Movie Review: The Last Station
The Charlotte Observer
Russian author Leo Tolstoy was many things: a writer of two massive novels that have entered the world canon (“War and Peace” and “Anna Karenina”), a Christian freethinker, a believer in nonviolent protest against authority, an advocate of serfs’ rights (who nonetheless owned a huge estate with serfs on it) and occasionally a crank: His attack on Shakespeare, which dismisses “King Lear” as intolerable hackwork, is the most dunderheaded essay by a major writer I’ve ever seen.
Yet the 82-year-old Tolstoy in “The Last Station” is none of those. Though played with vigor by the Oscar-nominated Christopher Plummer, he floats through this film about the last months of his life like a petulant ghost. He says nothing profound. His one solution for any problem is to walk away from it, or let himself be steered back and forth by stronger-willed people.
And so the movie seemed a disappointment at first, until I decided I was missing the point: It’s actually a drama about the way people treat a celebrity – with fear or reverence, as a source of income or reflected glory– and the way their own personalities change around him, while his stays the same. In that way, the film’s a small triumph.
Countess Sofya Tolstoy (Helen Mirren, also Oscar-nominated) sees her husband as a perennial source of income for their descendants – and, at the end of their 48 years of marriage, as a man with whom she has surprisingly little in common but loves just the same. She supports the Russian Orthodox Church, which he has renounced; she adheres to the traditional Russian class system, of which he disapproves; she thinks only of her family, while he thinks about the family of man. (I wish writer-director Michael Hoffman, who adapted Jay Parini’s novel, had shown us more of what drew them together initially. Sex, yes, but what else?)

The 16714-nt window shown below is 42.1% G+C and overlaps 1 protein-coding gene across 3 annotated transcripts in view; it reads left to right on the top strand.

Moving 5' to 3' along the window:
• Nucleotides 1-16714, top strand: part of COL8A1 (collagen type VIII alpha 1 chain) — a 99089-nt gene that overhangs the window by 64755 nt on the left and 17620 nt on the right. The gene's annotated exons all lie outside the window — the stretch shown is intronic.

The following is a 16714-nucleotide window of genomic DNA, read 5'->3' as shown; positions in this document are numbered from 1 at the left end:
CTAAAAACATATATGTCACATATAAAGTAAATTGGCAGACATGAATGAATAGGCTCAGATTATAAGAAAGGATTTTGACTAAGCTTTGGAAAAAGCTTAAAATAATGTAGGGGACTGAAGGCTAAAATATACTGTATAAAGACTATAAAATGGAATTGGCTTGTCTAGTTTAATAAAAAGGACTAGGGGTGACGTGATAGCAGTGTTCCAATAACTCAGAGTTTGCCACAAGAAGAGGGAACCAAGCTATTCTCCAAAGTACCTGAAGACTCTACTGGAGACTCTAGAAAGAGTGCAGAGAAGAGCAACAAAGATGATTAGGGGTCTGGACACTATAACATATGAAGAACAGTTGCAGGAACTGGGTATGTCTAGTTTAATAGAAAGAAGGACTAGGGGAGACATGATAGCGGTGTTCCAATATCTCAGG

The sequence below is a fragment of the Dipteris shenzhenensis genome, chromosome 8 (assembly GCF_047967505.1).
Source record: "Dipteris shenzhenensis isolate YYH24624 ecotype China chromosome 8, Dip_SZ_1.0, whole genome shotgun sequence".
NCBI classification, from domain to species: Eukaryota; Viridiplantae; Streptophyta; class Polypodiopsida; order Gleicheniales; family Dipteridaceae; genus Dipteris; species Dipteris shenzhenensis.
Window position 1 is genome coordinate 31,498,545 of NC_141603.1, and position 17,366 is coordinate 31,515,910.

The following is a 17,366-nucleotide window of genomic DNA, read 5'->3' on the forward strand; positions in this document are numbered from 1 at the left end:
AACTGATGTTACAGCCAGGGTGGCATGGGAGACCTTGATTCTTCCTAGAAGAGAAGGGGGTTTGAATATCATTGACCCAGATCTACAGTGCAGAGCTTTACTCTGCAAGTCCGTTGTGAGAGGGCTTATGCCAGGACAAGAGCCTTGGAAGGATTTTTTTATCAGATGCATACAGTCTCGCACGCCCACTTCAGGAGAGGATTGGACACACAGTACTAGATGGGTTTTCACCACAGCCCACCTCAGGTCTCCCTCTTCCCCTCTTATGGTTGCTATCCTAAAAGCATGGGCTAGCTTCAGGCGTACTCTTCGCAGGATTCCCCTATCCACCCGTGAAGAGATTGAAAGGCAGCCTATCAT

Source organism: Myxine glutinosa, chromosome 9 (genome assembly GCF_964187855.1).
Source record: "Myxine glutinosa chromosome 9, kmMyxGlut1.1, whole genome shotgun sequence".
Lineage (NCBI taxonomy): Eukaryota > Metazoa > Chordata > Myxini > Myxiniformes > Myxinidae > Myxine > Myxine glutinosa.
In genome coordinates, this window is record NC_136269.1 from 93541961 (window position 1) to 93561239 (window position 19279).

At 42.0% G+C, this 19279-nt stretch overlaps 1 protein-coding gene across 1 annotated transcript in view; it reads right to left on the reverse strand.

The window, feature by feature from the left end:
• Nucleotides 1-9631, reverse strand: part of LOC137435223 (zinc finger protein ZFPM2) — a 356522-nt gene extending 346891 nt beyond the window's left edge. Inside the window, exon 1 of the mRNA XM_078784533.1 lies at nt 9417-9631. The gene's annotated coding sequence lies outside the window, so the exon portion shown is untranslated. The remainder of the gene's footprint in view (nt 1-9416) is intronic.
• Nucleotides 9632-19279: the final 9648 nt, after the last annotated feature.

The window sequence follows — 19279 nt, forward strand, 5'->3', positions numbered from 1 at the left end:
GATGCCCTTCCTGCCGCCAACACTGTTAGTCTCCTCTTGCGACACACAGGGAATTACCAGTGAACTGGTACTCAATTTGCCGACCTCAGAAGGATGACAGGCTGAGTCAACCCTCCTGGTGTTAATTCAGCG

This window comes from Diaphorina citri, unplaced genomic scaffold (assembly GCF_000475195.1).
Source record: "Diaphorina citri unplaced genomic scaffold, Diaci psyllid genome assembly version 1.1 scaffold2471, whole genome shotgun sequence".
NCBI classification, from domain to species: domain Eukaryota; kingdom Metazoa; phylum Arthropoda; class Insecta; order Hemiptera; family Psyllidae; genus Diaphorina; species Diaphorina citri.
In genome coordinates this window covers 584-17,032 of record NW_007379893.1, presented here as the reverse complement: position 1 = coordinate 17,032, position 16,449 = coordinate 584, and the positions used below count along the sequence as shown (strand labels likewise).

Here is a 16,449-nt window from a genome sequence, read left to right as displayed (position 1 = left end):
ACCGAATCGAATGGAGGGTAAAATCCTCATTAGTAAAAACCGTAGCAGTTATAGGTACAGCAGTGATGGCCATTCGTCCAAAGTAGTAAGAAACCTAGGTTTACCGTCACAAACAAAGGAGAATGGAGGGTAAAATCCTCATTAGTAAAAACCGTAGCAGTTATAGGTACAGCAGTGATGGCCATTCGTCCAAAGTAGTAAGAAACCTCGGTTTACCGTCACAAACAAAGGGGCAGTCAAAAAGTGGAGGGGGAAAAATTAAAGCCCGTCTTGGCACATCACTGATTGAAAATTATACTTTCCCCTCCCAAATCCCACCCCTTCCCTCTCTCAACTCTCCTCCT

Vladimir Chertkov (Paul Giamatti, literally stroking his mustache with a quietly villainous leer) wants to spread Tolstoy’s philosophy across the world and hopes to use the proceeds from the old man’s copyrights to do so.
Into the fray steps Valentin Bulgakov (James McAvoy), who’s a virgin and a vegetarian because of Tolstoy’s attitudes toward sex and meat. He becomes the old man’s secretary, and everyone uses him as a spy against his will. Soon he pairs off with lusty peasant Masha (Kerry Condon), who breaks one of Valentin’s habits of abstinence.
Except for Valentin and Masha, everyone comes off as crazy or doctrinaire, so it’s hard to get worked up about the battle over Tolstoy’s will.
What’s most compelling is the way everyone loves the old man – wrong-headedly, yes, or too zealously. We feel sympathy for all these smaller trees clustered around a tottering oak.
The film was shot in Russia and Germany, with extras who look as if they might have stepped out of a Russian Orthodox choir or a field of wheat. Russian composer Sergei Yevtushenko supplies a wistful score that recalls Tchaikovsky.
Only the British voices briefly take us out of this carefully recreated world. (The Canadian Plummer and U.S.-born Giamatti wisely attempt no accents.) But if we’ve tolerated Nazis who sounded like Londoners for 60 years, we can’t balk at a Russian who sounds like Queen Elizabeth.